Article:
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Relay Pump Operations: Who Says It's Just for the Long Lay?

Paul Shapiro

Flow Test #3

The hydrant used for flow test #3 is a good example of a high volume system with what I would consider an average system pressure. The static pressure for this system was 60 psi, the hose evolution consisted of 350 feet of 4” LDH ATTACK HOSE with a maximum operating pressure of 275 psi and a AWG HRV.

Note: the system pressure dropped only 2 psi after flowing 910 GPM in the first hose lay. Again 910 GPM is a good start with emphasis on the word start. The HRV has little to no friction loss in the hydrant only mode, in fact, an additional test was conducted from hydrant pressure without a HRV and the results were the same.

The relay pump operation tests were conducted with and without the use of the HRV with very close results. The numbers speak for themselves. The increase obtained from the relay operation with the HRV over the hydrant lay was 490 GPM with a flow of 1400 GPM. The increase from the relay not using the HRV versus the one with the HRV was 75 GPM reaching a flow of 1475 GPM. There is not much of a gain in flow but compare the engine pressures of the two engines at the hydrants in the two relays.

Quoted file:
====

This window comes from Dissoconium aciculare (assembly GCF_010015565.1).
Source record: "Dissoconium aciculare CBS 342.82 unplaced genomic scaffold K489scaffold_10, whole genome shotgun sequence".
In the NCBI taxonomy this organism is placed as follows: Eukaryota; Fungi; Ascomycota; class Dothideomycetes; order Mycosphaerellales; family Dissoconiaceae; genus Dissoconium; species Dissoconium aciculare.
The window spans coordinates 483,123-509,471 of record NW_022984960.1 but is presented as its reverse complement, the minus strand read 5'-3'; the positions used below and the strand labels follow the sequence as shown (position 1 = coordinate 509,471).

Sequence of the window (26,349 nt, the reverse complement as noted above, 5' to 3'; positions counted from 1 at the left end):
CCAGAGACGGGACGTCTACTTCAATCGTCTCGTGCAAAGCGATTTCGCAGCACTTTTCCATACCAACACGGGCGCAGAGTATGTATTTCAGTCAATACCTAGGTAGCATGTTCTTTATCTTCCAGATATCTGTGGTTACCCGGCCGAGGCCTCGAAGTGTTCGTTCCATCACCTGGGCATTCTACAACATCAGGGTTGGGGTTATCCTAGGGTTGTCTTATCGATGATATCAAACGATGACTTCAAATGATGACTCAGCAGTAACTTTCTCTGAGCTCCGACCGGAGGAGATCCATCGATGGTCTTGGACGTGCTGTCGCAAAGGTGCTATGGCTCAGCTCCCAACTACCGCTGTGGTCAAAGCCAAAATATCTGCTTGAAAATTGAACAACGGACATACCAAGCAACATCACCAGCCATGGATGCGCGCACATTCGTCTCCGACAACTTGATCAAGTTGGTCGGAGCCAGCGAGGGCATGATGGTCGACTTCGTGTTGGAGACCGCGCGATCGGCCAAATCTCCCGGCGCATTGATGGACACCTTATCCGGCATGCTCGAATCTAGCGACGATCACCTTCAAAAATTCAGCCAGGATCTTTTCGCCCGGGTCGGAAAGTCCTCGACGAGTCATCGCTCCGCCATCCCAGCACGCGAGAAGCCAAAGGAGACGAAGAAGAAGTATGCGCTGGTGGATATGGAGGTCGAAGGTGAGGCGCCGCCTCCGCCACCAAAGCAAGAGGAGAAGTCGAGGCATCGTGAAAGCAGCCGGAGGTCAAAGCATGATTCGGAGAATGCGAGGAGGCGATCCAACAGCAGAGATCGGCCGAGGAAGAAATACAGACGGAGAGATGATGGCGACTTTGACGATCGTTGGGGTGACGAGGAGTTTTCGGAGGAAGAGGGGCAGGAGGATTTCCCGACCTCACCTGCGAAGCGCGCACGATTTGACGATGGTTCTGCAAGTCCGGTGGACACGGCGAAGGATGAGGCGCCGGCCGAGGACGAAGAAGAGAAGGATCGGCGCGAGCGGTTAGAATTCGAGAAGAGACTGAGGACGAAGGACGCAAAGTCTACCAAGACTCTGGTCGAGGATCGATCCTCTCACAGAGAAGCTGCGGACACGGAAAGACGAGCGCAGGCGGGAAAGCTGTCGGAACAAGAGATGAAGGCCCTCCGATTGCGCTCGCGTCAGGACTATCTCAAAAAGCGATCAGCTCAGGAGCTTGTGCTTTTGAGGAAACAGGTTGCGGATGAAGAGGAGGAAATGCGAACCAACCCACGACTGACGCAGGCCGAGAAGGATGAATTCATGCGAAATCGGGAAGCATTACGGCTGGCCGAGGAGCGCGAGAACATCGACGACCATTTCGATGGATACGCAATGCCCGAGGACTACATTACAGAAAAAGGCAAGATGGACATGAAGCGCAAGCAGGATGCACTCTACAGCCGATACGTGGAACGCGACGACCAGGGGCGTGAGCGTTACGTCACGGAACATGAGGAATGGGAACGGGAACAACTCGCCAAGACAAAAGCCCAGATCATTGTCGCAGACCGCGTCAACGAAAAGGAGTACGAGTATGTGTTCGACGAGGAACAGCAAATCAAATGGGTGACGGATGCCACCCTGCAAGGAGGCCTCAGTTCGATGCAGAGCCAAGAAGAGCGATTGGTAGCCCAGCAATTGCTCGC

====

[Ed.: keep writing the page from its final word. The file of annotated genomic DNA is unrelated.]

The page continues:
The evolution using the HRV required an engine pressure of 275 psi to move 1400 GPM while the engine without the HRV had a much lower engine pressure of 195 psi while moving 75 more GPM. Reason being, the HRV being used had a high friction loss in the relay mode. Is this a problem? I say no. Granted the engine pressure was high but if that is what it takes with this HRV to get the required flow then so be it. It’s not a problem as long as the maximum operating pressures for all equipment being used are not exceeded.